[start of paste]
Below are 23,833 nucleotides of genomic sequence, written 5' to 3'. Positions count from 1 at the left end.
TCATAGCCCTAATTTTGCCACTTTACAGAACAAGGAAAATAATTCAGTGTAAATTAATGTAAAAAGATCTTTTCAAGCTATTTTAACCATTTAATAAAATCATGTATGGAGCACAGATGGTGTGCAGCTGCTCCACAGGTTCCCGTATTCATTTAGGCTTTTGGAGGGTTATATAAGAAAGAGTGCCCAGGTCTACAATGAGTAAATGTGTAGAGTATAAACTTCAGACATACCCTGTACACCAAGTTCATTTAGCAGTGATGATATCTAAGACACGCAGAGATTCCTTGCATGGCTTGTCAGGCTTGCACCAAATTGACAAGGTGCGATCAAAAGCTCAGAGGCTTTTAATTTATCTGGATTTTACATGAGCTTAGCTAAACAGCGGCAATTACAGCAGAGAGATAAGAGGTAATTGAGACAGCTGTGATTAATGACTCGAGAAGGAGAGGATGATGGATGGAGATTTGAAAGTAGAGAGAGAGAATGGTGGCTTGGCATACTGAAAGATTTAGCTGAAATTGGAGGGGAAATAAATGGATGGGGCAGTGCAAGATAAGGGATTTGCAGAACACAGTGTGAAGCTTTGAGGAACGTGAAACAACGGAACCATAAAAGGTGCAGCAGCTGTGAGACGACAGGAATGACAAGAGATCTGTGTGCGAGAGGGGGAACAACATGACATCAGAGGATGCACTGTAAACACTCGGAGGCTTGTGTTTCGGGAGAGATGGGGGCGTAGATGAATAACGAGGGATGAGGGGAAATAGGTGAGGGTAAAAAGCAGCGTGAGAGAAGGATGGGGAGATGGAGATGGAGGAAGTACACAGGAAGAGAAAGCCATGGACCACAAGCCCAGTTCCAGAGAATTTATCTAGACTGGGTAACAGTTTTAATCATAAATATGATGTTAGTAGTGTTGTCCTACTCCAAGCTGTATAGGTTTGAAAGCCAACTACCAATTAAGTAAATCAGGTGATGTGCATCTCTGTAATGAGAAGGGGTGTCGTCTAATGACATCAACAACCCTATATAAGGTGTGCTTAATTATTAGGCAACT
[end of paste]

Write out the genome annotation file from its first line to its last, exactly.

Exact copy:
Below are 23,833 nucleotides of genomic sequence, written 5' to 3'. Positions count from 1 at the left end.
TCATAGCCCTAATTTTGCCACTTTACAGAACAAGGAAAATAATTCAGTGTAAATTAATGTAAAAAGATCTTTTCAAGCTATTTTAACCATTTAATAAAATCATGTATGGAGCACAGATGGTGTGCAGCTGCTCCACAGGTTCCCGTATTCATTTAGGCTTTTGGAGGGTTATATAAGAAAGAGTGCCCAGGTCTACAATGAGTAAATGTGTAGAGTATAAACTTCAGACATACCCTGTACACCAAGTTCATTTAGCAGTGATGATATCTAAGACACGCAGAGATTCCTTGCATGGCTTGTCAGGCTTGCACCAAATTGACAAGGTGCGATCAAAAGCTCAGAGGCTTTTAATTTATCTGGATTTTACATGAGCTTAGCTAAACAGCGGCAATTACAGCAGAGAGATAAGAGGTAATTGAGACAGCTGTGATTAATGACTCGAGAAGGAGAGGATGATGGATGGAGATTTGAAAGTAGAGAGAGAGAATGGTGGCTTGGCATACTGAAAGATTTAGCTGAAATTGGAGGGGAAATAAATGGATGGGGCAGTGCAAGATAAGGGATTTGCAGAACACAGTGTGAAGCTTTGAGGAACGTGAAACAACGGAACCATAAAAGGTGCAGCAGCTGTGAGACGACAGGAATGACAAGAGATCTGTGTGCGAGAGGGGGAACAACATGACATCAGAGGATGCACTGTAAACACTCGGAGGCTTGTGTTTCGGGAGAGATGGGGGCGTAGATGAATAACGAGGGATGAGGGGAAATAGGTGAGGGTAAAAAGCAGCGTGAGAGAAGGATGGGGAGATGGAGATGGAGGAAGTACACAGGAAGAGAAAGCCATGGACCACAAGCCCAGTTCCAGAGAATTTATCTAGACTGGGTAACAGTTTTAATCATAAATATGATGTTAGTAGTGTTGTCCTACTCCAAGCTGTATAGGTTTGAAAGCCAACTACCAATTAAGTAAATCAGGTGATGTGCATCTCTGTAATGAGAAGGGGTGTCGTCTAATGACATCAACAACCCTATATAAGGTGTGCTTAATTATTAGGCAACT